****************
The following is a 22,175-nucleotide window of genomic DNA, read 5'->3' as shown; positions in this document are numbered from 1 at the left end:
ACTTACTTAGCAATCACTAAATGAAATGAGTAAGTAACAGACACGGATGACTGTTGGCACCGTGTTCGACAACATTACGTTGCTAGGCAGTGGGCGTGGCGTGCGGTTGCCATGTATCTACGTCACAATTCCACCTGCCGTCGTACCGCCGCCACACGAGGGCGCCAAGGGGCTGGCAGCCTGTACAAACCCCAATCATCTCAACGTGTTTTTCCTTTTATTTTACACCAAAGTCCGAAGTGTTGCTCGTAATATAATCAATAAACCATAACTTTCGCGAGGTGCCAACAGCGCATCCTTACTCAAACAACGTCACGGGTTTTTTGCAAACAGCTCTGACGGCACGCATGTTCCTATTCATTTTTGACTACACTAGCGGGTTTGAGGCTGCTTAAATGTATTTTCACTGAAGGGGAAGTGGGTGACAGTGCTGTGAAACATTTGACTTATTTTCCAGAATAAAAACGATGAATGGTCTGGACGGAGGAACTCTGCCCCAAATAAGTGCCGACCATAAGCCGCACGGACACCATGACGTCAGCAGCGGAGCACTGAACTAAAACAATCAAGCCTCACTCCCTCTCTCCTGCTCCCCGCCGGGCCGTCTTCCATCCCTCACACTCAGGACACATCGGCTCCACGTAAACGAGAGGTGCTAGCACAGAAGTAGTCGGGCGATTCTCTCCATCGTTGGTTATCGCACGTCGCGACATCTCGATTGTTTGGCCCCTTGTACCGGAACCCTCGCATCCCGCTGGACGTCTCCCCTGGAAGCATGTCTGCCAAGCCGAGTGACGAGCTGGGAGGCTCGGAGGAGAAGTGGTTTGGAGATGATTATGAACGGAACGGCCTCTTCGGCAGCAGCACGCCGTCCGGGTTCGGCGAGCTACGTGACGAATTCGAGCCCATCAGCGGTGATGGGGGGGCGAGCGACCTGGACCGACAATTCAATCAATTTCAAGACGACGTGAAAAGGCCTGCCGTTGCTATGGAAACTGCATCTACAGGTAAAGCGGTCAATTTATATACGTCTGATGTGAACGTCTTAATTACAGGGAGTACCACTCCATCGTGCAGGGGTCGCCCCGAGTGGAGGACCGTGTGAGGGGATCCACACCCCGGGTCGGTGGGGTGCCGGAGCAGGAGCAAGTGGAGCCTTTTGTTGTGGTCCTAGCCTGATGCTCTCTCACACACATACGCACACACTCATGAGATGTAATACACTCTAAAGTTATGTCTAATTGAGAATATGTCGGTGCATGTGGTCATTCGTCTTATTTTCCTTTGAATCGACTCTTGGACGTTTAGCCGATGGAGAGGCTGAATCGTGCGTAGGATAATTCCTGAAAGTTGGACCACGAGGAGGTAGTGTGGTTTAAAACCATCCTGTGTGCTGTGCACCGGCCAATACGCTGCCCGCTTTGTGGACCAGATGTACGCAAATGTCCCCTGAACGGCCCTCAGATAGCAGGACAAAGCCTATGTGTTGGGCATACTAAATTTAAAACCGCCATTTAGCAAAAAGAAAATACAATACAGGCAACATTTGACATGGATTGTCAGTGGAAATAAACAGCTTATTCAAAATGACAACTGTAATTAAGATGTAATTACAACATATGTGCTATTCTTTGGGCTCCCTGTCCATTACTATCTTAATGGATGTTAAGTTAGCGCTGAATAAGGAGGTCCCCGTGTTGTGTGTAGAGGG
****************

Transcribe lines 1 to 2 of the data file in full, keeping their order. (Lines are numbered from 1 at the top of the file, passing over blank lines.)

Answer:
The following is a 22,175-nucleotide window of genomic DNA, read 5'->3' as shown; positions in this document are numbered from 1 at the left end:
ACTTACTTAGCAATCACTAAATGAAATGAGTAAGTAACAGACACGGATGACTGTTGGCACCGTGTTCGACAACATTACGTTGCTAGGCAGTGGGCGTGGCGTGCGGTTGCCATGTATCTACGTCACAATTCCACCTGCCGTCGTACCGCCGCCACACGAGGGCGCCAAGGGGCTGGCAGCCTGTACAAACCCCAATCATCTCAACGTGTTTTTCCTTTTATTTTACACCAAAGTCCGAAGTGTTGCTCGTAATATAATCAATAAACCATAACTTTCGCGAGGTGCCAACAGCGCATCCTTACTCAAACAACGTCACGGGTTTTTTGCAAACAGCTCTGACGGCACGCATGTTCCTATTCATTTTTGACTACACTAGCGGGTTTGAGGCTGCTTAAATGTATTTTCACTGAAGGGGAAGTGGGTGACAGTGCTGTGAAACATTTGACTTATTTTCCAGAATAAAAACGATGAATGGTCTGGACGGAGGAACTCTGCCCCAAATAAGTGCCGACCATAAGCCGCACGGACACCATGACGTCAGCAGCGGAGCACTGAACTAAAACAATCAAGCCTCACTCCCTCTCTCCTGCTCCCCGCCGGGCCGTCTTCCATCCCTCACACTCAGGACACATCGGCTCCACGTAAACGAGAGGTGCTAGCACAGAAGTAGTCGGGCGATTCTCTCCATCGTTGGTTATCGCACGTCGCGACATCTCGATTGTTTGGCCCCTTGTACCGGAACCCTCGCATCCCGCTGGACGTCTCCCCTGGAAGCATGTCTGCCAAGCCGAGTGACGAGCTGGGAGGCTCGGAGGAGAAGTGGTTTGGAGATGATTATGAACGGAACGGCCTCTTCGGCAGCAGCACGCCGTCCGGGTTCGGCGAGCTACGTGACGAATTCGAGCCCATCAGCGGTGATGGGGGGGCGAGCGACCTGGACCGACAATTCAATCAATTTCAAGACGACGTGAAAAGGCCTGCCGTTGCTATGGAAACTGCATCTACAGGTAAAGCGGTCAATTTATATACGTCTGATGTGAACGTCTTAATTACAGGGAGTACCACTCCATCGTGCAGGGGTCGCCCCGAGTGGAGGACCGTGTGAGGGGATCCACACCCCGGGTCGGTGGGGTGCCGGAGCAGGAGCAAGTGGAGCCTTTTGTTGTGGTCCTAGCCTGATGCTCTCTCACACACATACGCACACACTCATGAGATGTAATACACTCTAAAGTTATGTCTAATTGAGAATATGTCGGTGCATGTGGTCATTCGTCTTATTTTCCTTTGAATCGACTCTTGGACGTTTAGCCGATGGAGAGGCTGAATCGTGCGTAGGATAATTCCTGAAAGTTGGACCACGAGGAGGTAGTGTGGTTTAAAACCATCCTGTGTGCTGTGCACCGGCCAATACGCTGCCCGCTTTGTGGACCAGATGTACGCAAATGTCCCCTGAACGGCCCTCAGATAGCAGGACAAAGCCTATGTGTTGGGCATACTAAATTTAAAACCGCCATTTAGCAAAAAGAAAATACAATACAGGCAACATTTGACATGGATTGTCAGTGGAAATAAACAGCTTATTCAAAATGACAACTGTAATTAAGATGTAATTACAACATATGTGCTATTCTTTGGGCTCCCTGTCCATTACTATCTTAATGGATGTTAAGTTAGCGCTGAATAAGGAGGTCCCCGTGTTGTGTGTAGAGGG